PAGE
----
FMB members undertake hundreds of thousands of jobs each year.
Last year only 282 clients made formal complaints to FMB about work of members. While every complaint is one too many, I think this should really be a cause for celebration. With FMB members undertaking so much work each year, to receive such a low number of formal complaints is good news. Once vexatious complaints, usually designed to get something knocked off the final bill, have been eliminated, it is clear that virtually all clients employing an FMB member will get a good job done and at a fair price.
FMB CODE OF PRACTICE
FMB’s challenge is to get that message across when the media remains obsessed with cowboy builders and botched jobs. One avenue we would like to use to demonstrate the confidence that clients should have in engaging an FMB members is to obtain Office of Fair Trading (OFT) approval for our Code of Practice. This would demonstrate that in the unlikely event of a member letting down their client, FMB has an effective system in place for ensuring that the dispute is resolved quickly and satisfactorily. As Brian Berry reports in this issue of Master Builder, he and I had a preliminary meeting with the OFT earlier this month to make sure we understood how obtaining approval is achieved. Achieving OFT-compliant status will not be a quick process but it is clear that our current Code will meet most of the requirements.
Helpfully, the OFT-provides a simple self-assessment form based on traffi c lights to enable those who want to apply for scheme approval to assess how close they are to already providing a Code that is likely to be acceptable. A quick run-through of the 29 boxes suggests that the existing FMB Code would score amber or green in about two-thirds of the areas for assessment. Areas that FMB would have to work on would include:
- Demonstrating that organisations representing consumers, enforcement bodies and advisory services have been adequately consulted throughout the preparation of the Code
- Ensuring that members, and their staff, know about and meet the terms of the Code as well as their legal responsibilities
- Making sure that all marketing by members is clear, truthful and appropriate to the sector
- Addressing cancellation rights
- Offering additional support to vulnerable customers
- Co-operation with local consumer advisers or any other intermediary acting on behalf a consumer making a complaint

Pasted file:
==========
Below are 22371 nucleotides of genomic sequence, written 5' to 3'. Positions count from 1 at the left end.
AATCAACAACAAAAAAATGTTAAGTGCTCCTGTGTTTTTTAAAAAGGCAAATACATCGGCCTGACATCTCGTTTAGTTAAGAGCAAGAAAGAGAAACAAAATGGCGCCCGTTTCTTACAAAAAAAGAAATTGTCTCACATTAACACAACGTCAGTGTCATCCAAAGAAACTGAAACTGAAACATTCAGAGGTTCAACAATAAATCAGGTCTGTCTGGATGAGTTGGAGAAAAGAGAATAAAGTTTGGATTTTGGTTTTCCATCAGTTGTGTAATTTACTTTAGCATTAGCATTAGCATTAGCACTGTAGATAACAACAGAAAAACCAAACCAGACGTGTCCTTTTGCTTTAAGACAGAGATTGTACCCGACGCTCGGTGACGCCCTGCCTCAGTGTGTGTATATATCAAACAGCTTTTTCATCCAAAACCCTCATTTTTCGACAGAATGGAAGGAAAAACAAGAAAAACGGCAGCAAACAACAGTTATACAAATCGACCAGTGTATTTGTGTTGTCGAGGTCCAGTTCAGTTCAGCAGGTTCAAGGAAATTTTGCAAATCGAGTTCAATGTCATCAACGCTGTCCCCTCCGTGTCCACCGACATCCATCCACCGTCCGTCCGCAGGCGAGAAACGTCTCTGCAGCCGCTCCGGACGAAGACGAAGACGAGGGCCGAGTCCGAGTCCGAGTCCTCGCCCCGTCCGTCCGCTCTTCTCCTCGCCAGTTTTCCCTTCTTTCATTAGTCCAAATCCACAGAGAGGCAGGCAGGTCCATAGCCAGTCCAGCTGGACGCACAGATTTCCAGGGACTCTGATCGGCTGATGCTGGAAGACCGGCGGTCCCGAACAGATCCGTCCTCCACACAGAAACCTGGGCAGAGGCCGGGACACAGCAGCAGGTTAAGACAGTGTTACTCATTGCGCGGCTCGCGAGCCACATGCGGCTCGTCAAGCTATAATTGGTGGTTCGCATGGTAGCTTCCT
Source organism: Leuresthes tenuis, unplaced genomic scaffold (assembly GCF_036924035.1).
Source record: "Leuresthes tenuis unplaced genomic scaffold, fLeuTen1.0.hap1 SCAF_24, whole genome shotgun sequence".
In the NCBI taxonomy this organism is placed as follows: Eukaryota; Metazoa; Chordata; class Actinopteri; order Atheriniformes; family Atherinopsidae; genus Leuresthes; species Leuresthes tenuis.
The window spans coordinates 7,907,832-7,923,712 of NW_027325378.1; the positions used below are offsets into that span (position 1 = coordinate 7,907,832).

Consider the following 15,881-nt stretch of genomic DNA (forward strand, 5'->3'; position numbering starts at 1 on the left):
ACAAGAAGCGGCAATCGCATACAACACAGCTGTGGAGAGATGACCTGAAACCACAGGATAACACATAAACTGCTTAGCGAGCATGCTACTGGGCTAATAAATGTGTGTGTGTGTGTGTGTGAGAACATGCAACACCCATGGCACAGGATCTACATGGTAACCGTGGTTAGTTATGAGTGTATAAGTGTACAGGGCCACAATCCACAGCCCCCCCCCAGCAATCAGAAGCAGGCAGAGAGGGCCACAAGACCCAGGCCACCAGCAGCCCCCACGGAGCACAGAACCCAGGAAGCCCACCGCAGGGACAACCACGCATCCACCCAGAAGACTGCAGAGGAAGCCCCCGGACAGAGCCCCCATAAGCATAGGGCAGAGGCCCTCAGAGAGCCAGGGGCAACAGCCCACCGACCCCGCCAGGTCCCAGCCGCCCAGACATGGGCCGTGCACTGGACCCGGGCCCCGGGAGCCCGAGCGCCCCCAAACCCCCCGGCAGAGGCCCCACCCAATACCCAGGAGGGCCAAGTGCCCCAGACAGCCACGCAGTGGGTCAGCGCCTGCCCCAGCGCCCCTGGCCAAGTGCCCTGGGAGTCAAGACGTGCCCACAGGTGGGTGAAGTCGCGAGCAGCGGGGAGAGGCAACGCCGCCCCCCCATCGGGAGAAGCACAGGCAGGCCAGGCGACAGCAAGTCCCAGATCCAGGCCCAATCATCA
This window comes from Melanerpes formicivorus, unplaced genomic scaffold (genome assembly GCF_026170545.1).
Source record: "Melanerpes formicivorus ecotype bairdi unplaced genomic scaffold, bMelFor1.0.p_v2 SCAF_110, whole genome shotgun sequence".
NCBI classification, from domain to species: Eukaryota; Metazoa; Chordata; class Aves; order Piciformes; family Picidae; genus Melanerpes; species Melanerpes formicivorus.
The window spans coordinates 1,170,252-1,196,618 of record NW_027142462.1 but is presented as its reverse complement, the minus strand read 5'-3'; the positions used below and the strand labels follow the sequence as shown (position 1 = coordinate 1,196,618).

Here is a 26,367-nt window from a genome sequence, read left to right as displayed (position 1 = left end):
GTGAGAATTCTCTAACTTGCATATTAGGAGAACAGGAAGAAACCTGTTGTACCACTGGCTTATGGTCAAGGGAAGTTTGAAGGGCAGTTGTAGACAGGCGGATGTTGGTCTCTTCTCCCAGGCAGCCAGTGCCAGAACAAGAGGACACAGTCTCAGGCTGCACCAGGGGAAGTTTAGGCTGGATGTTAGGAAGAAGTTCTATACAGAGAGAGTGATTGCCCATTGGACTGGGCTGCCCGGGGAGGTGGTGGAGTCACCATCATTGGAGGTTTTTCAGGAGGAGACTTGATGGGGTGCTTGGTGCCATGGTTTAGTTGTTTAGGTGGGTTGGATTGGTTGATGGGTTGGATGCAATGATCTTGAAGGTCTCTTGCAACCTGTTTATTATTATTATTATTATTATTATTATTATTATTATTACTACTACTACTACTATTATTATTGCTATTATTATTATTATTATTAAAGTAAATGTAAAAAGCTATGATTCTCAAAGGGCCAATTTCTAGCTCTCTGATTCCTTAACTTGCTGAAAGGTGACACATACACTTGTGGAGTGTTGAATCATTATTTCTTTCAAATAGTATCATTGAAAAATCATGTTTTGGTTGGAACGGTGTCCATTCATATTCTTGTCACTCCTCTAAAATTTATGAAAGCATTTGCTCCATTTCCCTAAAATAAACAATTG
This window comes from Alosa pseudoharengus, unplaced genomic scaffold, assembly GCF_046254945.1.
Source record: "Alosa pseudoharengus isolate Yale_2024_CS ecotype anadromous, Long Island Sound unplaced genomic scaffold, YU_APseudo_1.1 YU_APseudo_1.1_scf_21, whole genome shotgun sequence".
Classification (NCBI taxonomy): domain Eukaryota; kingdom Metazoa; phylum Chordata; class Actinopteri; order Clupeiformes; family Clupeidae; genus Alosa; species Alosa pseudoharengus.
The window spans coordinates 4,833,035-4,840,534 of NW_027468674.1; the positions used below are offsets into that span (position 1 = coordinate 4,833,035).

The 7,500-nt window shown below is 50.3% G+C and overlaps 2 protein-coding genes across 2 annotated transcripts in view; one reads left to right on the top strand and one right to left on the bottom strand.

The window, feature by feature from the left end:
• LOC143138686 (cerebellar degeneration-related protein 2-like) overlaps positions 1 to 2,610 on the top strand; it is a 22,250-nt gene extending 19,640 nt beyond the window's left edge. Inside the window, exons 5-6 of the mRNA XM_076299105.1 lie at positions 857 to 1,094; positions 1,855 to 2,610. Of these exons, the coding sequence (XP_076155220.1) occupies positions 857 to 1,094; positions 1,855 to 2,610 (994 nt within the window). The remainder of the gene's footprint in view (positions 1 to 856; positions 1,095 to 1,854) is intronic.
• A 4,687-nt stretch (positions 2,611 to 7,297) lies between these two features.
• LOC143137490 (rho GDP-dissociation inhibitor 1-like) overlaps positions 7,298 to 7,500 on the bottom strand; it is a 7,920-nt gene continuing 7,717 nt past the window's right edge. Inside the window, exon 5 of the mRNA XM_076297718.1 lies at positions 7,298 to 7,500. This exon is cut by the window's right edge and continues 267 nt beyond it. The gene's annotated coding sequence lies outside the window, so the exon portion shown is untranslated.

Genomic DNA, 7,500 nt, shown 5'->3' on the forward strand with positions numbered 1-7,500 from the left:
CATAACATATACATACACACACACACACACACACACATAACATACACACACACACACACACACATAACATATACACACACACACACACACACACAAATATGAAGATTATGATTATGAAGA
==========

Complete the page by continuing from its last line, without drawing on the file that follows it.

- Development of performance indicators, such as mystery shopping and independent audits, and making the results available to demonstrate the effectiveness of the code.
AVOIDING HEAVY REGULATION
None of these are insurmountable problems. I am sure that the majority of members would already meet these requirements with ease. The difficulty will be with demonstrating that these are being met without imposing too heavy regulation on members. Another area that would have to be addressed is the protection of any deposits paid in advance as this is a non-negotiable requirement of the OFT. FMB can already offer members and their clients low-cost deposit protection insurance that would meet the OFT’s requirements but members taking deposits would have to demonstrate that they had explicitly advised their client that insurance protection was available. FMB, in turn, would need to show through an audit process, that this offer was being made.
I hope that we will progress this proposal during the course of 2011 but it would be helpful to have your thoughts on the benefits of achieving OFT approval for our Code of Practice. More details about our current Code can be found on the FMB website at www.fmb.org.uk/about-fmb/our-members/code-of-practice-pdf and on the OFT’s Requirements at www.oft.gov.uk/consumeradvice approved-codes-explained.
Finally on a totally different topic, as you will be aware Prince William and Kate Middleton will be marrying on 29 April 2011 and the Government has announced that the wedding day will be an additional Bank Holiday. FMB representatives on BATJIC have discussed this with colleagues from UNITE and agreed to recommend to FMB members this should be treated as an additional day of paid holiday.